eero.saynatkari / kolumbus.fi wrote:
> Apologies if this topic has already been beaten to death.
> Oh, and for the long-windedness.
> 
> Using modules for namespaces is somewhat unwieldy. I'd call it one 
> of the few evil parts of Ruby, although its implementation is
> understandable when viewed from an OO standpoint. It's just
> tiresome to A) invent and B) use unique namespaces in Ruby (and
> by 'unique' I mean FooSoft Inc. wrapping all their libraries inside a
> module FooSoft).
> 
> Of the current commercial languages, the package system of Java is
> likely to be the best for flexibility and uniqueness, although it
> does suffer from verbosity--and I wouldn't mind seeing Haskell-style
> limited export capabilities, either. This, of course, should be
> possible to do in Ruby 'on top' of the current system. 
> 
> But why use unique namespaces? Modules are certainly useful for 
> partitioning a project into its constituent parts, but unique 
> namespaces are only useful in the context of that code being used
> by another party where it can prevent namespace clashes. This, of 
> course, is highly site-dependent: it may not be necessary at all, 
> they may already have a package with the same 'unique' namespace,
> they may not like the module name, etc. etc.
> 
> Why not have the 'client' decide if and which namespace to assign
> to a foreign library? As in, if I want to use FooBar Inc.'s Math
> package, they need not wrap it in module FooBar, but can just ship
> it as Math. Then I just wrap it to Extern, my namespace for all
> third-party modules. In current Ruby, I suppose this can be achieved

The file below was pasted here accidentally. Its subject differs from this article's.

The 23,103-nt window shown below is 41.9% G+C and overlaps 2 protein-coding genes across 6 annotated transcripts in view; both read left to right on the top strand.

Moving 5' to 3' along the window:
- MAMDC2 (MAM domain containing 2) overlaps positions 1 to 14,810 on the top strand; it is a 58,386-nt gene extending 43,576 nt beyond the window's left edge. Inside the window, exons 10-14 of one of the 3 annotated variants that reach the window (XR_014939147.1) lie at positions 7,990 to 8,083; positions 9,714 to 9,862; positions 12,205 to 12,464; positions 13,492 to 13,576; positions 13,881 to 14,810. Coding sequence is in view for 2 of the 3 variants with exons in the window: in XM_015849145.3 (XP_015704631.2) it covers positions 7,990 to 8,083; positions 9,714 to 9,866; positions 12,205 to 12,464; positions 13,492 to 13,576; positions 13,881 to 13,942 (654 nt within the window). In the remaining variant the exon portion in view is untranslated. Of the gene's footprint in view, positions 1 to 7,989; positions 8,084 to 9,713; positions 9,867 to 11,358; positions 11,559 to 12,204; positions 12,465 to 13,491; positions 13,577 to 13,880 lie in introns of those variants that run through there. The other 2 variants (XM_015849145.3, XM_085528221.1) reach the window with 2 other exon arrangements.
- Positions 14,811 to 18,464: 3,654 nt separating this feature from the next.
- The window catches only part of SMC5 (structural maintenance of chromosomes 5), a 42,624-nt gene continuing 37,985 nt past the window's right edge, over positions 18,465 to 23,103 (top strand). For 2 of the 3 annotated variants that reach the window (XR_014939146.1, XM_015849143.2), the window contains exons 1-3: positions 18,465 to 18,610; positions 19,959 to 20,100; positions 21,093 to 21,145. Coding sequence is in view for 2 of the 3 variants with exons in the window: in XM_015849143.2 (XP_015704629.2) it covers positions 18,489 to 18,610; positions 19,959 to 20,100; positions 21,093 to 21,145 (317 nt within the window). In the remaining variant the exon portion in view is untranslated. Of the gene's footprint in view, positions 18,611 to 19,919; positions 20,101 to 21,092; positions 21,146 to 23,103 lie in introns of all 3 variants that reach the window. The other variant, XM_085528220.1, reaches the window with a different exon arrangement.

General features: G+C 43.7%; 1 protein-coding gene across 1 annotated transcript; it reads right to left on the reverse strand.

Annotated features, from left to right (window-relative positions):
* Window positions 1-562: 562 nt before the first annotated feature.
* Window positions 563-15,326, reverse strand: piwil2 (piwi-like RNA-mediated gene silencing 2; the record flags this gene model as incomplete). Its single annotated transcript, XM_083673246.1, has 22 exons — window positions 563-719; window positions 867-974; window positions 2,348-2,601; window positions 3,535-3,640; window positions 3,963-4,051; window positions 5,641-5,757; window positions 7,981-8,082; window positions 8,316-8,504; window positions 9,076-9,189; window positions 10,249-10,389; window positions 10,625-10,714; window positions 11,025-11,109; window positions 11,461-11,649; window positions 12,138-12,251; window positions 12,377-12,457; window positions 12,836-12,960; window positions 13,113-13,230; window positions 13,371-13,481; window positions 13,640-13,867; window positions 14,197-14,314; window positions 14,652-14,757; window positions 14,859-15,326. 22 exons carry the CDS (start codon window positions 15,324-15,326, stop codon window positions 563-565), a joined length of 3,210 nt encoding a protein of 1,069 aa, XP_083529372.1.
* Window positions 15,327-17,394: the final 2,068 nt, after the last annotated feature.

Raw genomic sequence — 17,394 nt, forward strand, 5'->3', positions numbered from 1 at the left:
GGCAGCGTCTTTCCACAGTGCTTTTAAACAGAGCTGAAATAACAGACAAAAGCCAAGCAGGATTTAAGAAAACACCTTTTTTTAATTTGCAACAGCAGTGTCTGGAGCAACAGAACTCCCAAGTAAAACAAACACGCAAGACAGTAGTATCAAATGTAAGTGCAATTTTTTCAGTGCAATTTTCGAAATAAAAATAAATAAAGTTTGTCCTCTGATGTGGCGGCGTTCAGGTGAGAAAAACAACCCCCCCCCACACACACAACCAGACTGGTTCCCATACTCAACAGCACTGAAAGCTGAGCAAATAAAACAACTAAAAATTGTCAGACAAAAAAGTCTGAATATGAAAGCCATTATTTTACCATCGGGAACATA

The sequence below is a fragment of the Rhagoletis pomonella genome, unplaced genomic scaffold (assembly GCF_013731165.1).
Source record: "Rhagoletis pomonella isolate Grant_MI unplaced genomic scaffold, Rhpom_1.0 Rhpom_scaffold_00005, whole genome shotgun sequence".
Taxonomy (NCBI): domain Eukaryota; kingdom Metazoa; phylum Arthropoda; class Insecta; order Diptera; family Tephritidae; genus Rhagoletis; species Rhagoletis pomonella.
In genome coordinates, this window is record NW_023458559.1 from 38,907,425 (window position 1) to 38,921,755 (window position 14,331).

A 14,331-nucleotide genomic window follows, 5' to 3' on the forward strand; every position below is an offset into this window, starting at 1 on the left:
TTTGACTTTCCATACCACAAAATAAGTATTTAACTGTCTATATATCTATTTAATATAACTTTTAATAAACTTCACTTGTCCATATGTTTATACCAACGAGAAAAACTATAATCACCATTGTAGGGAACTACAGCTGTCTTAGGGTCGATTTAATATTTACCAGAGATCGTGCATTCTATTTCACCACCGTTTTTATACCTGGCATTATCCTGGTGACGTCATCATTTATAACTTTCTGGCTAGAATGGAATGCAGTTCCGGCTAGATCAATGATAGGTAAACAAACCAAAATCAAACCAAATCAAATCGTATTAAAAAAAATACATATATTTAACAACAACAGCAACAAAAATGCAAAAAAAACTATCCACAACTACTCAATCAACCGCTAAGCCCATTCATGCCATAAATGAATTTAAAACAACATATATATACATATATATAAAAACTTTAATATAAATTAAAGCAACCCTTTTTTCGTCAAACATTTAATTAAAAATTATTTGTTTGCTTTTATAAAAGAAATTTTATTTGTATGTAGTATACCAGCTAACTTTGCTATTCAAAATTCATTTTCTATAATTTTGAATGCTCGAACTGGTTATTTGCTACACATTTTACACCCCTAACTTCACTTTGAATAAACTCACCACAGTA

> with something like (please correct if I'm wrong, this is off the top 
> of my head):
> -----
> 
> # Toplevel
> # This is just an aesthetically pleasing (?) implementation,
> # I'm not sure about using String for the ascribed purpose.
> 
> def import file
>  file[:module].module_eval(IO.readlines(file[:name]).join)
> end
> 
> class String
>  def as module
>   {:name => self, :module => module}
>  end
> 
>  # Convenience
>  alias :in   :as
>  alias :into :as
> end
> 
> # Usage
> import "foomath.rb".as Extern
> 
> rand = Extern::Math.random()
> 
> -----
> Or is that just counterintuitive? It would at least conceptually
> free the module construct from doing double duty as the namespace
> construct.
> 
> The Ruby implementation is obviously somewhat slow but it could be 
> written to use the same routines as require()/load() with the 
> exception of doing the loading in the context of a given module. I 
> think the above 'implementation' also handles altogether non-moduled 
> files but I may be wrong in my it's-Sunday-morning-and-I'm-at-work 
> stupor.

I like the idea very much, but there are some difficulties...


def import file
  file[:module].module_eval(IO.readlines(file[:name]).join)
end

class String
  def as mod
   {:name => self, :module => mod}
  end
end

module Extern; end
# It's a little awkward, but you gotta do this first, if
# you want to refer to the module as below.

libfile = "/usr/local/lib/ruby/1.8/complex.rb"
# One problem is the cumbersome path name to the library file.

import libfile.as(Extern)
# This fails because the library complex.rb tries to open an existing
# class, Numeric, and modify its contents. But instead it opens a new
# module, also called Numeric, that lives inside the wrapper. You can
# fix this in complex.rb (assuming you want to touch 3rd party code)
# by referring to the module as ::Numeric when you define it. But
# there's still a problem...

z = Extern::Complex(1,2)
# "undefined method `Complex' for Extern::Complex"
# This is due to the special effect of "def foo" at the top level in
# ruby--it defines an instance method of Object. But the effect within
# the wrapper module is very different. Again it's possible to modify
# the 3rd party code, as follows:
#
#  class ::Object
#    def Complex(a, b = 0)
#      # ...
#    end
#  end